Sketchalyze: Structural Analysis Goes Mobile

For engineers and architects, it is essential to understand and communicate how the structure (cantilever, truss girder, frame, etc.) they are designing behaves under loading. The Sketcha-lyze app, built on top of VTK[1] / VES[2] and available in the App Store for free, aims to support professionals and students in this process by letting them sketch structural systems quickly and by providing deformations and internal forces of structural members immediately. The direct and intuitive way users can interact with the structural system on a tablet device makes it easy to try new ideas and encourages exploration of structural behavior by experimenting with geometry, loading, and dimensions.

The Sketchalyze app (Figure 1) provides tools to sketch a structural system in a way that is familiar to people who have used a drawing program before. A finite element computational core computes deformations and section forces on the device and common techniques such as vector warp, mapped colors, and line plots are applied for visualization. Whenever the system is modified, analysis results are recomputed, and the visualization is updated accordingly. The finite element analysis for small to medium sized structures is fast enough to provide a realtime feedback when a user manipulates the system.

Figure 1: Sketchalyze (version 1.1 on iOS 7) showing axial forces of a bridge. The structural model was sketched using a photograph of the original bridge imported to the app

From the beginning of the project, it was clear that structures should be rendered in a full 3D volumetric representation and a choice regarding the related technology had to be made. The release of VES just before the Sketchalyze project got underway made for an easy decision, as VES leverages the visualization power of VTK.


VES (VTK for Embedded Systems) is an open-source frame-work for accelerating mobile visualization on current generation mobile hardware. VES consists of two core libraries: VES and Kiwi. The VES library provides rendering capabilities and infrastructure for scene management by utilizing OpenGL ES 2.0 [3]. The Kiwi library is an application framework built on top of VES and VTK. Figure 2 shows the technology stack of VES based application to depict the relationship between different components.

Figure 2: Stack diagram for VES based applications. Kiwi provides a GLUE layer between the VES core and VTK. VES supports OpenGL and OpenGL ES 2.0.

In the next section, we have described the implementation of Sketchalyze, which leveraged and extended VES for its own requirements. We are hoping that some of these new functionalities will be released in the next version of VES.


The finite element core of Sketchalyze has been designed by the authors for the requirements of a highly interactive application. The interface between the finite element subsystem and the visualization subsystems is mostly based on function objects and local coordinate systems. Function objects encapsulate the mathematical functions which represent geometry (deformed and undeformed) as well as the computed member forces (normal force, shear force, bending moment). Most of the time, these functions are polynomials or piecewise polynomial. In the mechanical model of a structure, each member has an attached local coordinate system. The mechanical theory of one-dimensional continua like trusses or beams is based on a local coordinate system attached to the reference line of the member. For visualization purposes, this coordinate system can be conveniently used to transform point coordinates between local and global reference frames; our corresponding class provides the respective methods.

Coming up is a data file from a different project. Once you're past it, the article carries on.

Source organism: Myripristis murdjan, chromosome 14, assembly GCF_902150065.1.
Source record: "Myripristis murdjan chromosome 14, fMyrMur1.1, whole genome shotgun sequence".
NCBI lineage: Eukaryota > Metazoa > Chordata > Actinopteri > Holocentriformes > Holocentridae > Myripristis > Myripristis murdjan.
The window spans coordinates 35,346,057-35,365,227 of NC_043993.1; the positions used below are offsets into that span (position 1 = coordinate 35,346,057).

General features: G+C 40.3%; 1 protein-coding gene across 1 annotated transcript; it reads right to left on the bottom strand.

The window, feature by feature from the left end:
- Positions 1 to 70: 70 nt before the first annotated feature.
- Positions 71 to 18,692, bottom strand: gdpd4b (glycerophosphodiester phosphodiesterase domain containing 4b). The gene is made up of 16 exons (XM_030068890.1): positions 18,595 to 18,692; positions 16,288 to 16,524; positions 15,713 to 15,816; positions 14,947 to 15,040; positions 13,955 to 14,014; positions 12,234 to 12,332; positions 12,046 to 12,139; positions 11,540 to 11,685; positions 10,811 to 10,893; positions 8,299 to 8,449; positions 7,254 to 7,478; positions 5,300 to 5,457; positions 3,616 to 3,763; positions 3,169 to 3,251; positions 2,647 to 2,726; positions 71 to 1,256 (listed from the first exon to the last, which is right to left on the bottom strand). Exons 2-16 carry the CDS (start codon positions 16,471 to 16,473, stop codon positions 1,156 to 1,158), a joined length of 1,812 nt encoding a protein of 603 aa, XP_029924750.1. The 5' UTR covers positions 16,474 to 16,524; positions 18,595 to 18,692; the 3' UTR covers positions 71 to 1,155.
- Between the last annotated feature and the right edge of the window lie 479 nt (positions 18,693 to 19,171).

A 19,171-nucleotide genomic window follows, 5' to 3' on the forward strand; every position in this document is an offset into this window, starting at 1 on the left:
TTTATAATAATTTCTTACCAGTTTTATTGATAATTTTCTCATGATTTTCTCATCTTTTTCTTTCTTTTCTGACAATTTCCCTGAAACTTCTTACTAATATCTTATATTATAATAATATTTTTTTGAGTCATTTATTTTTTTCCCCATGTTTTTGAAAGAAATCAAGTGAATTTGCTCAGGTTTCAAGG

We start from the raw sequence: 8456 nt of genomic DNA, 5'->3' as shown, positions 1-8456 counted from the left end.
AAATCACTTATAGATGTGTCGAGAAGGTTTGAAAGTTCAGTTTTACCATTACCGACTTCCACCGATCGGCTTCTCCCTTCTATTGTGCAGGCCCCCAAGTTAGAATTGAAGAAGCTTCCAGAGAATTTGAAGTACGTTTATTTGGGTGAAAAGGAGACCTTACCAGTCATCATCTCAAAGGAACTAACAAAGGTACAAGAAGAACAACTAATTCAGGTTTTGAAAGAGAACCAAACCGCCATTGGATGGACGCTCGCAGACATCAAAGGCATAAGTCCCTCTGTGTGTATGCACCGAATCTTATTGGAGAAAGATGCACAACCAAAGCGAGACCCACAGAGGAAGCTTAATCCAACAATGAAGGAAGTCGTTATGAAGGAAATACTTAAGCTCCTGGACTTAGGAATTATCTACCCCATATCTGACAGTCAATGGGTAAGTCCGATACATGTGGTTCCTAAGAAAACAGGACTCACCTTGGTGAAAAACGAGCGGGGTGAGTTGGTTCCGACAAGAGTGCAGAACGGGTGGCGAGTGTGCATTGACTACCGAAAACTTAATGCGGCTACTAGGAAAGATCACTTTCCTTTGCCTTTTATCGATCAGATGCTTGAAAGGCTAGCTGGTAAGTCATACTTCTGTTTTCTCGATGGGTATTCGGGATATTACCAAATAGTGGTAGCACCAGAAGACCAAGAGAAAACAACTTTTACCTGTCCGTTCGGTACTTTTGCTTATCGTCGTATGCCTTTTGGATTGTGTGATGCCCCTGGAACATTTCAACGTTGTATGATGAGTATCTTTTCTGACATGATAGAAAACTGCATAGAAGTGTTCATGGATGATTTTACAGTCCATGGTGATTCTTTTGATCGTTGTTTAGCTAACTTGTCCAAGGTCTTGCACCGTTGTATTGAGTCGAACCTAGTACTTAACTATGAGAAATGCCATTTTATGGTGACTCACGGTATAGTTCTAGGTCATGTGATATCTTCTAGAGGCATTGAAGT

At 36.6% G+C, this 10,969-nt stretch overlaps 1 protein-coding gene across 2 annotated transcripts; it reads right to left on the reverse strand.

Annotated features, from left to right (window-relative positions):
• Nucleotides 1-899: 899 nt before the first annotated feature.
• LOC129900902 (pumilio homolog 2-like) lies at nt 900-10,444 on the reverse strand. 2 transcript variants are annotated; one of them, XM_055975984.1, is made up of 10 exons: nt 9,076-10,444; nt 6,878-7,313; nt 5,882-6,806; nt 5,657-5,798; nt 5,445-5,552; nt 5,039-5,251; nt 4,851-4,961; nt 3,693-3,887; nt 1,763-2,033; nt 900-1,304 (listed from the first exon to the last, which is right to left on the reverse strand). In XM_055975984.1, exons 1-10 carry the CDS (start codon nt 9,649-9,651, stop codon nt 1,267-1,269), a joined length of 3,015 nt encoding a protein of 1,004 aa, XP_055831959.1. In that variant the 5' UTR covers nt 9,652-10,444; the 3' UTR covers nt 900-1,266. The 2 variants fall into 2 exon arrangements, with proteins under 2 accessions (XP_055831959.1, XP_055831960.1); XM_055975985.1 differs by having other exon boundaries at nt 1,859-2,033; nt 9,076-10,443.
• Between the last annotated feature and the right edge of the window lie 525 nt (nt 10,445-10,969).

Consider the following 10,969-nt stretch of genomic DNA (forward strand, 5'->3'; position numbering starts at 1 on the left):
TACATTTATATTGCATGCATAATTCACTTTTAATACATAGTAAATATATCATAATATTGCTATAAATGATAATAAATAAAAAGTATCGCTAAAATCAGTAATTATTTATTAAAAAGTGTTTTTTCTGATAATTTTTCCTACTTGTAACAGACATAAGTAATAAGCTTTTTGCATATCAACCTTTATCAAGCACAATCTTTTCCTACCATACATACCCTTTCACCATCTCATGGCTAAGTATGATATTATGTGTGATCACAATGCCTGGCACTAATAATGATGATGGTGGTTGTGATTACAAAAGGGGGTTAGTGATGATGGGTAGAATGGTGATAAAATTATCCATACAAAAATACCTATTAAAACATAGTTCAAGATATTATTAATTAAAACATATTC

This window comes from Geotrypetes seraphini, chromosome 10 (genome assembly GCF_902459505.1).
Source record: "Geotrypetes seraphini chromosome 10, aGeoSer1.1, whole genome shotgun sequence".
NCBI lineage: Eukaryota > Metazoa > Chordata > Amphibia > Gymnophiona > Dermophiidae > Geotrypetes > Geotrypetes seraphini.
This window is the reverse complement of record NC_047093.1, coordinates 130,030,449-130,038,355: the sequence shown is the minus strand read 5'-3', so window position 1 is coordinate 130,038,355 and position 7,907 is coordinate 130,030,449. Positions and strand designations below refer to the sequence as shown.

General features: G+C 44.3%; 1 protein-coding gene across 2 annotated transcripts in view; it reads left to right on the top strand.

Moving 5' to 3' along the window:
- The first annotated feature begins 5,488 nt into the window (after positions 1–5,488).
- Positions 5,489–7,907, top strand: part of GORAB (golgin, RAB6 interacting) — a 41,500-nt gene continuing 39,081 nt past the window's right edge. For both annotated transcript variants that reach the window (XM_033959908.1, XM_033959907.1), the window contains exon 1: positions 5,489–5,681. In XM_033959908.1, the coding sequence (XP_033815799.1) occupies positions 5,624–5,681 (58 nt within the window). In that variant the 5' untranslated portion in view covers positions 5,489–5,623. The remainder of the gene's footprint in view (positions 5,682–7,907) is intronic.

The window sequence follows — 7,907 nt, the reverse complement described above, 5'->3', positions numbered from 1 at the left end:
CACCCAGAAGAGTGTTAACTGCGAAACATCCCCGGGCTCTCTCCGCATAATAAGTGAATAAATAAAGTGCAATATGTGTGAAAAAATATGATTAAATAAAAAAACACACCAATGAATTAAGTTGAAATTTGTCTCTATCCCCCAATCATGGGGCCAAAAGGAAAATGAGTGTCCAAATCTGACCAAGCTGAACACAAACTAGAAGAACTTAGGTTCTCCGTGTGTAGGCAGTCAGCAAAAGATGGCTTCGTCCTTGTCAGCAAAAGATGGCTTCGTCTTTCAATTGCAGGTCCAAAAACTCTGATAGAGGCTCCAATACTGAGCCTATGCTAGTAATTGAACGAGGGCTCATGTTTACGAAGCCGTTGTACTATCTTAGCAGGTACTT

Several subclasses of vtkAlgorithm have been implemented in order to translate our domain-specific information into vtk-PolyData objects to be processed in the various pipelines for the individual model aspects.

Sources and Filters

Most fundamental is the ElementSource class which provides the vtkPolyData for the detailed representation of structural members. It uses the local element coordinate system (either in undeformed or deformed configurations) and transforms the vertices of the section to global coordinates (see Figure 3 top). In order to select a visually appealing representation at structural joints, all members connected to one node are investigated, and simple heuristic rules determine the choice between different drawing options (cut off, draw with capping, extend, draw rounded).

In structural analysis, it is common to draw the distribution of section forces as plot along the element length (see Figure 3 bottom). The corresponding vtkPolyData object is provided by the LinePlotSource class which also makes extensive use of the element’s local coordinate system.

Figure 3: Sketchalyze structural models: Detail of a beam structure and distribution of bending moments in a suspended frame under line loads.

Structural supports are visualized by symbols reminiscent of historical bridge bearings. Figure 3 (top) shows two constraint symbols which allow for a rotation about exactly one axis, the left one can move horizontally, the other one does not allow translations. Generally, in three dimensions, there are 26 = 64 (3 translations, 3 rotations) types of supports. The visual representation is generated by a vtkGlyph3D in conjunction with our generic ConstraintSymbolSource algorithm class which has 64 output ports, one for each support type. The input for the glyph is generated by a ConstraintSource class specific to our finite element model which tries to orient symbols such that they don’t overlap with elements.

Further developments include classes for generating visual representations of line loads and forces. Note the non-uniform scaling of force symbols in Figure 3 (top).